Close up of woman holding Glucose meter, lancet, credit card and US dollars banknote. Use as Money, Medicine, diabetes, glycemia, health care and people concept.

We’ve all experienced sticker shock. It’s one thing to gasp over the cost of a new dishwasher, but sticker shock for those who need to purchase medications for a chronic disease such as diabetes is a serious issue.

Cutting dosages or skipping medications due to cost could be a deadly decision,” says Christy Richards, RN, MPA, CLC and Public Health Educator with Ontario County (New York) Public Health.

For diabetics, it’s a growing crisis. The Health Care Cost Institute reports the cost of insulin has doubled between 2012 and 2016, for the same product. Unable to afford insulin, some diabetics resort to self-regulating their prescriptions, putting them at high risk for complications associated with diabetes such as blindness, kidney damage and amputation. Richards shares her strategies on how you can save money on your out-of- pocket insulin costs.

1. Talk to you doctor. Richards advises patients to go back to their doctor and be up front about what they can afford. A physician may have suggestions on how to do things differently to help lower the cost.

2. Price shop. Retail medication prices can vary widely. As an experiment, Richards called different pharmacies to compare the cost of Narcan, a life- saving opioid overdose medicine. What she found was a nearly $100 price differential for the same dose of medicine.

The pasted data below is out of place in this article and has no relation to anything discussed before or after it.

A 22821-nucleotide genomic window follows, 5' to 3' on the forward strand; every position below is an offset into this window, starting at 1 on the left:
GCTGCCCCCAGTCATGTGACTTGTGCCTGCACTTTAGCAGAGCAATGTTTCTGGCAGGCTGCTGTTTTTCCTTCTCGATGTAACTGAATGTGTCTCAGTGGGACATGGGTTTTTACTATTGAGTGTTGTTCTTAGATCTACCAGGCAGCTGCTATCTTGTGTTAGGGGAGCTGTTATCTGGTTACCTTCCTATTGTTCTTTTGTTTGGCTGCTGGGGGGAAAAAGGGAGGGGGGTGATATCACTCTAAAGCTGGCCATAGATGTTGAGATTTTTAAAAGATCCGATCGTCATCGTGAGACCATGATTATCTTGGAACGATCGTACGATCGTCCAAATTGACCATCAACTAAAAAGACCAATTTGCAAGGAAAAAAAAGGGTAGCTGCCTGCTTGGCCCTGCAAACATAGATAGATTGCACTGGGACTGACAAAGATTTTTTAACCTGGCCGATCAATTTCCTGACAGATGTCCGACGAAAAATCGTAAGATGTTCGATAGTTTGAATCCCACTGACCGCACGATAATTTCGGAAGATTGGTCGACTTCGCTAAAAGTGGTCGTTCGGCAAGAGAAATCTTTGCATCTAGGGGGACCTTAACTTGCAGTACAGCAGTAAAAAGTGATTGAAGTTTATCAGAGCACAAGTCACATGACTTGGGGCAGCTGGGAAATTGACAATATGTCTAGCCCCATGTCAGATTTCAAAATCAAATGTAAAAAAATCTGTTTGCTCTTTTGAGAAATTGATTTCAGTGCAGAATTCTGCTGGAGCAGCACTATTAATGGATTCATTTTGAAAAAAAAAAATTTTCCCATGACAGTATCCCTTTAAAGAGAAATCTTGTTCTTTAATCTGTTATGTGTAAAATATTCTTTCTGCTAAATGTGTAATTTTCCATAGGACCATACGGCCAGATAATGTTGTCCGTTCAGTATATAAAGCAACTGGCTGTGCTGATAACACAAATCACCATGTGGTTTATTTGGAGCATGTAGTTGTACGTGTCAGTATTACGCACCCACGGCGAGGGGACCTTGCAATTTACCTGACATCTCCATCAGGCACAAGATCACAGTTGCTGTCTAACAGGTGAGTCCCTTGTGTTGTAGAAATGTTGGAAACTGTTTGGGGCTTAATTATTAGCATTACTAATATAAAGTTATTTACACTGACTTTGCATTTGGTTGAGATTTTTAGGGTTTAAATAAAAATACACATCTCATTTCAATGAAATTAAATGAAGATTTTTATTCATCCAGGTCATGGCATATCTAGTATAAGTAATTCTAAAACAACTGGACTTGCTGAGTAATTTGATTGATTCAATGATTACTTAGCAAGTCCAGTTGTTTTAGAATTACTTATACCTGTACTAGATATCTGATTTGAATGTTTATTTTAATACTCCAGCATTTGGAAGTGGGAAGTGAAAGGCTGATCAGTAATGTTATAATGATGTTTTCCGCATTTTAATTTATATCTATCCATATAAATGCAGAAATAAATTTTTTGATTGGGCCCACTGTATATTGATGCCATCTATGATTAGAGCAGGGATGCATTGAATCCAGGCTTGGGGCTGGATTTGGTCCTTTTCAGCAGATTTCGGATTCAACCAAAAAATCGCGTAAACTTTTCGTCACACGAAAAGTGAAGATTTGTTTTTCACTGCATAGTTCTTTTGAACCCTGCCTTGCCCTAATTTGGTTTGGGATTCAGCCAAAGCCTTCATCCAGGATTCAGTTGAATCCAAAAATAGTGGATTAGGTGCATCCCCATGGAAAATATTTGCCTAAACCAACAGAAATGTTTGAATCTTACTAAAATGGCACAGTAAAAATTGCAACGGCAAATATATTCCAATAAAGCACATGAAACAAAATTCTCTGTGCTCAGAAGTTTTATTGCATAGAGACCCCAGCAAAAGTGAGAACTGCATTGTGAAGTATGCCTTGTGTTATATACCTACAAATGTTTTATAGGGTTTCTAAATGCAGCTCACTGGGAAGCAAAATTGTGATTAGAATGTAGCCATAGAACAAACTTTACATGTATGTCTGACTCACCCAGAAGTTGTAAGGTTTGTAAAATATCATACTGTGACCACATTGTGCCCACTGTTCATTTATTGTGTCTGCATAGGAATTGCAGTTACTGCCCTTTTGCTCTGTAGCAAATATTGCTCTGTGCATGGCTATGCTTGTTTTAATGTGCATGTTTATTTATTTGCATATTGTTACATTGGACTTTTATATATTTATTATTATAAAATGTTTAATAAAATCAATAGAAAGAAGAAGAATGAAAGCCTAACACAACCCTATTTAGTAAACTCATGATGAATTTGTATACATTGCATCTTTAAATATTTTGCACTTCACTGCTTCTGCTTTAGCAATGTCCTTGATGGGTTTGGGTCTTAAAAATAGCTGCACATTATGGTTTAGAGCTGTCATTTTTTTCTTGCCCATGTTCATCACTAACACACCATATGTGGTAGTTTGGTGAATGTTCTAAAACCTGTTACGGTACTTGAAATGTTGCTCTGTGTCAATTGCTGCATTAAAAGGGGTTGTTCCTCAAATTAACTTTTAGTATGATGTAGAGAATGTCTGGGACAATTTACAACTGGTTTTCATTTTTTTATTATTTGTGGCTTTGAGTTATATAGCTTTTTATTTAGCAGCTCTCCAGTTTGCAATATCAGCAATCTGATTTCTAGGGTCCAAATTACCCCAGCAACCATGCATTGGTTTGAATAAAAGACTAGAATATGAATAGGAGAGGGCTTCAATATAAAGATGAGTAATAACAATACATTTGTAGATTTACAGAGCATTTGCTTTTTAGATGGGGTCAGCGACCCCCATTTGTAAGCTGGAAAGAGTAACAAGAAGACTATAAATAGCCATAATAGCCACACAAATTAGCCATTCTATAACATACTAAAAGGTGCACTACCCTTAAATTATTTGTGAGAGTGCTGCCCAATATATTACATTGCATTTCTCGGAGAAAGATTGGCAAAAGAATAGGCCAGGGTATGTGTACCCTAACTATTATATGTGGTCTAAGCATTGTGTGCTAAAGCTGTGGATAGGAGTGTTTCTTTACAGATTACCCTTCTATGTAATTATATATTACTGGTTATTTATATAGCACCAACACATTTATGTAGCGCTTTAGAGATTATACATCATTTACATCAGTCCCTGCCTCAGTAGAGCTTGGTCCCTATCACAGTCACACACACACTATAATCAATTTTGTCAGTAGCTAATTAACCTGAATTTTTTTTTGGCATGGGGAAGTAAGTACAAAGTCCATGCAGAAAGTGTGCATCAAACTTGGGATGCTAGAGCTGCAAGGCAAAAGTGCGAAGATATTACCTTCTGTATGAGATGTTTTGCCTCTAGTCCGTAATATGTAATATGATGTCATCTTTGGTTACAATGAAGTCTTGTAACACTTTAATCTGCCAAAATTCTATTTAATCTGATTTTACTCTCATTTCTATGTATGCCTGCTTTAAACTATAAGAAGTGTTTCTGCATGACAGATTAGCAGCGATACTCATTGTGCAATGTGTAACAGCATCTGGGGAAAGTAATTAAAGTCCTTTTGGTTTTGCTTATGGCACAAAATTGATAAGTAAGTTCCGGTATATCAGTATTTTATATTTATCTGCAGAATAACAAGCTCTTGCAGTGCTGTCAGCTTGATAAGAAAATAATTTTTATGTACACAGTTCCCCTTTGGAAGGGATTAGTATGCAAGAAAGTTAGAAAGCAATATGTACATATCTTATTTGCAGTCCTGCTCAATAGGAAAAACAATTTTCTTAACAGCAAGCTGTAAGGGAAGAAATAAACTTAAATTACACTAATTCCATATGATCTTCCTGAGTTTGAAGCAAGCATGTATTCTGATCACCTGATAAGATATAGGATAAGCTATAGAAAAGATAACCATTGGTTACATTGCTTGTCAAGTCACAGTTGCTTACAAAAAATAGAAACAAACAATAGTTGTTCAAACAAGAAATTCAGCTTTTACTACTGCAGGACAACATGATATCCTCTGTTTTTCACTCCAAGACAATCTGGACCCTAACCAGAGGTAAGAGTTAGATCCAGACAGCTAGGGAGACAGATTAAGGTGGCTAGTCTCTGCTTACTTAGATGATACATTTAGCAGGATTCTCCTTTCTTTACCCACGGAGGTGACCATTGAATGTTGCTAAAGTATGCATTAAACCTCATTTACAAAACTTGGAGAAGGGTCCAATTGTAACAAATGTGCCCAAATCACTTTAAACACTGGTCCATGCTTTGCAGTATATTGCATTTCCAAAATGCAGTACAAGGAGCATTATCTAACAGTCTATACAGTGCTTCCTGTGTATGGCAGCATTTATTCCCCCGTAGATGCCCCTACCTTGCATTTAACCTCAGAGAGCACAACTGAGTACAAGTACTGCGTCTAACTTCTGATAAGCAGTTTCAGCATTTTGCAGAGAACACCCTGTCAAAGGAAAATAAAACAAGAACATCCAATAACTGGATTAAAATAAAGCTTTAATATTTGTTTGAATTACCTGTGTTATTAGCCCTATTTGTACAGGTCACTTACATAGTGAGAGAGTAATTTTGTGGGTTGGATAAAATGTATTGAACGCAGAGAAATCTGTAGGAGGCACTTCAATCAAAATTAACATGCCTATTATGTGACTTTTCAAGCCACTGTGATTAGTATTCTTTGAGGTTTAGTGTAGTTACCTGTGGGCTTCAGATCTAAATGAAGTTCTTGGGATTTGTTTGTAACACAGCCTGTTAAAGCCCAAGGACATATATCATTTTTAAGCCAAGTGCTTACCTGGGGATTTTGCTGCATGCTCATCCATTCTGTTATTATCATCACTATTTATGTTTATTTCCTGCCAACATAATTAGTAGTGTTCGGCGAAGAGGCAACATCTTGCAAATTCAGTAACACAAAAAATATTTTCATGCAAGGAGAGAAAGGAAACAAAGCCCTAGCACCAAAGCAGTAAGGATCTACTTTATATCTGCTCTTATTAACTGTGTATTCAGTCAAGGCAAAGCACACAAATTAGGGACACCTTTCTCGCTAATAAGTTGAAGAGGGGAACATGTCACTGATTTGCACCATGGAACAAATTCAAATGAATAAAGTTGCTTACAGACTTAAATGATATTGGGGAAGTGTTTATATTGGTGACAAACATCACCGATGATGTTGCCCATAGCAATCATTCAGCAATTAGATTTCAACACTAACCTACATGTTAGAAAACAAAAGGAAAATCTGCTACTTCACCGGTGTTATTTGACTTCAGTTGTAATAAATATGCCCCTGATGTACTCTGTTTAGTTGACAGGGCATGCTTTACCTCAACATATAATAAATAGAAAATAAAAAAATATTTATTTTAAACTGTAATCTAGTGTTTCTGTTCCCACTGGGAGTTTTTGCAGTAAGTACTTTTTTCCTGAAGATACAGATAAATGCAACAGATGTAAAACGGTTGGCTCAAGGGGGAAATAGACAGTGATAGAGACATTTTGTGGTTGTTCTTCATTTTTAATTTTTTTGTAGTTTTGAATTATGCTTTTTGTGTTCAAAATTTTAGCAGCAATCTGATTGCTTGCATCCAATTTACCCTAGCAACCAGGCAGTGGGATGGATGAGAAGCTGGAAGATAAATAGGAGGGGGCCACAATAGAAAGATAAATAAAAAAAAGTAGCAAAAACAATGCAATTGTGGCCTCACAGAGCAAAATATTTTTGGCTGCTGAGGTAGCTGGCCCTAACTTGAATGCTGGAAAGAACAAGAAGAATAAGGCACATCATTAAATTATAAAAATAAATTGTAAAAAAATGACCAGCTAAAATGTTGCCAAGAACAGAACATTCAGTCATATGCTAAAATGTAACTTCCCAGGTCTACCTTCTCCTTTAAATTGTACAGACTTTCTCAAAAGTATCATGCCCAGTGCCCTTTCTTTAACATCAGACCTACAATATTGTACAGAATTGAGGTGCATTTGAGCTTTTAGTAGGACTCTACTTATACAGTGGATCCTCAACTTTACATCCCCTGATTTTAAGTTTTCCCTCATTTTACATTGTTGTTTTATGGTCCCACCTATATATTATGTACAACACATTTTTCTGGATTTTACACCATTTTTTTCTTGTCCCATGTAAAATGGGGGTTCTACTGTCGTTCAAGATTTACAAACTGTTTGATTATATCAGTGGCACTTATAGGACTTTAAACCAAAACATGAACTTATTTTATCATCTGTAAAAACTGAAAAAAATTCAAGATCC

“It’s amazing how different the prices are. Even the same pharmacy but a different location,” says Richards.

3. Tweak the prescription. A 90-day supply of insulin costs $90 (three copays) if bought at a pharmacy, but only $60 if purchased by mail order.

4. Lifestyle changes. Unlike Type 1 diabetes where the pancreas
no longer functions properly and cannot produce insulin, Type 2 diabetes
is where the body is no longer able to respond to insulin. If you have Type
2 diabetes and need insulin, lifestyle changes, specifically diet, exercise and weight loss, can reverse your need for the drug.

“I cannot stress this enough; if you’re newly diagnosed, talk to a diabetic educator about diet and living with diabetes. They will have some suggestions as well when it comes to medication costs,” urges Richards.

5. Reach out to community resources. You may discover that you

qualify for assistance from community, county or state programs. Elderly patients should call Ontario County Office for the Aging. The benefit here
is these folks will assess your comprehensive needs as a person, not just a prescription that needs to be filled. They will look at what you need to stay in
your home and be healthy. This includes helping you look through insurance plans that will work with your diabetes and what you can afford. However, you need to let them know you are diabetic and explain that the medicine is too expensive.

Richards offers up another example. If you’re a parent of a child who has diabetes but is not yet diagnosed, you may find yourself in the ER with your child requiring immediate insulin shots

to get stabilized. The Ontario County Children’s Fund may help parents who are having trouble affording supplies like insulin pumps.

6. Medicare. Every year Medicare plans are a little bit different. Review your options and make sure you’re optimizing your copay, deductible and medication coverage for your plan. Again, Ontario County’s Office for the Aging can help you.

Remember, Insulin is not a luxury item. You’ve been given a prescription because your life depends on it and it’s imperative you have access to it.

“It’s quite often that health care providers do not know how much a medication might cost their patient, so be sure to ask. Communication is vital,” says Richards.

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